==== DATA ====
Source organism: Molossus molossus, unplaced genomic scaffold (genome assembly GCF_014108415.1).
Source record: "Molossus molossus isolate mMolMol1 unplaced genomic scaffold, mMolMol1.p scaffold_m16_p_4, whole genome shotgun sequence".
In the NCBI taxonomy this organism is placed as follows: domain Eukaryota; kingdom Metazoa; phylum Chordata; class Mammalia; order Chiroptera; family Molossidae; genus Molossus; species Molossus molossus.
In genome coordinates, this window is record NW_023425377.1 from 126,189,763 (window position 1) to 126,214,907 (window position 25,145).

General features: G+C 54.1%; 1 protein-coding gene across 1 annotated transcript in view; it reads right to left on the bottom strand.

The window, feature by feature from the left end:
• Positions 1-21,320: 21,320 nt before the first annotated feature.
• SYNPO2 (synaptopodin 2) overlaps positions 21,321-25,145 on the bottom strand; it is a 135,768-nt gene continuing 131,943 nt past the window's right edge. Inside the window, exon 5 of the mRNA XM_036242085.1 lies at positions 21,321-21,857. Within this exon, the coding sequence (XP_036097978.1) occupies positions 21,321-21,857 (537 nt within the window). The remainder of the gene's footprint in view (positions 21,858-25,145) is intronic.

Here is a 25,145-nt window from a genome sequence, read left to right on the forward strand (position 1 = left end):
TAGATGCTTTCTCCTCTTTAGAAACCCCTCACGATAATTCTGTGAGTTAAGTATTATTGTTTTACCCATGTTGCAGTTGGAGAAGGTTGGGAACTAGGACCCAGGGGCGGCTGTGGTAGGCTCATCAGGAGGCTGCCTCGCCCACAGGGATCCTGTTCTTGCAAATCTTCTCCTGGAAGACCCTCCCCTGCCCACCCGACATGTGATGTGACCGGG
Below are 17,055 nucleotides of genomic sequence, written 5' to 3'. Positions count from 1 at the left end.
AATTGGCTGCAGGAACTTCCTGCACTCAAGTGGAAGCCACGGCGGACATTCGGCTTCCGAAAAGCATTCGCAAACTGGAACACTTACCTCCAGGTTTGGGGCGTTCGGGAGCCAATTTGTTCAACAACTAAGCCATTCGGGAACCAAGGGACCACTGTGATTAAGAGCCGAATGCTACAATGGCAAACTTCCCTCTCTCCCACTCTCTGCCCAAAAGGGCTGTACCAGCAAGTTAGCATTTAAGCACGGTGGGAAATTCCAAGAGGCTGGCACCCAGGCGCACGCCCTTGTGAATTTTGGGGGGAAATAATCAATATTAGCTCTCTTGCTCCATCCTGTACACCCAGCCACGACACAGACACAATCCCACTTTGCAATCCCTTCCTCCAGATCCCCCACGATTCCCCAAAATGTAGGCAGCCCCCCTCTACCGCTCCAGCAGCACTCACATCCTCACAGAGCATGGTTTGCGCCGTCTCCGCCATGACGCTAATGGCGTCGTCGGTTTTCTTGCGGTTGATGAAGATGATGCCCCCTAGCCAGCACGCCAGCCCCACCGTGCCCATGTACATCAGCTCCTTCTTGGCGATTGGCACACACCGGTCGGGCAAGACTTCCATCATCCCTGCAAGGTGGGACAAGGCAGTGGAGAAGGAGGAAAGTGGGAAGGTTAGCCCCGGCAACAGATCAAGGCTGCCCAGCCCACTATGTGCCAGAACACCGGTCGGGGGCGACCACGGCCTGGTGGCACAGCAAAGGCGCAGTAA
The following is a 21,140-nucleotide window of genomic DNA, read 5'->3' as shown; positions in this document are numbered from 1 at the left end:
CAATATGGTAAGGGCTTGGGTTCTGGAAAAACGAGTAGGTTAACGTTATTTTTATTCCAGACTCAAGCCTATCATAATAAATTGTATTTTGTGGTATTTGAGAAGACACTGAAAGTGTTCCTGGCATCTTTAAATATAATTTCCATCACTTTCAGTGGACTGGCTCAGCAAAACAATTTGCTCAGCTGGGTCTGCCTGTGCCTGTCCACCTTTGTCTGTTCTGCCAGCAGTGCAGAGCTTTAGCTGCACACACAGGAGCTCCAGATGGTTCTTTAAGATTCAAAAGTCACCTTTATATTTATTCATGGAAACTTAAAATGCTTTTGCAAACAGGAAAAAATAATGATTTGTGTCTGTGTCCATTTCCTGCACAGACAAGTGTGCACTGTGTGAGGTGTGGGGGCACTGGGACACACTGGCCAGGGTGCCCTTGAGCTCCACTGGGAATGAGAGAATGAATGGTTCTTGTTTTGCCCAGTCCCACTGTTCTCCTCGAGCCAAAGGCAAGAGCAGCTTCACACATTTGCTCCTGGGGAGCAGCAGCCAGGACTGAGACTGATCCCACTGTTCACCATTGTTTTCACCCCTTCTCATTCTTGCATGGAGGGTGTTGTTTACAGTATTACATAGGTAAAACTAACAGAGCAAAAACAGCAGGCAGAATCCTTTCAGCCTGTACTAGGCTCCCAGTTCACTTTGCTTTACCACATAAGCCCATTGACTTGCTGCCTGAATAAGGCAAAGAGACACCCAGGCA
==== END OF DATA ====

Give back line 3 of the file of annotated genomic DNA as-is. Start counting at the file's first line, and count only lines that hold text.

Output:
In the NCBI taxonomy this organism is placed as follows: domain Eukaryota; kingdom Metazoa; phylum Chordata; class Mammalia; order Chiroptera; family Molossidae; genus Molossus; species Molossus molossus.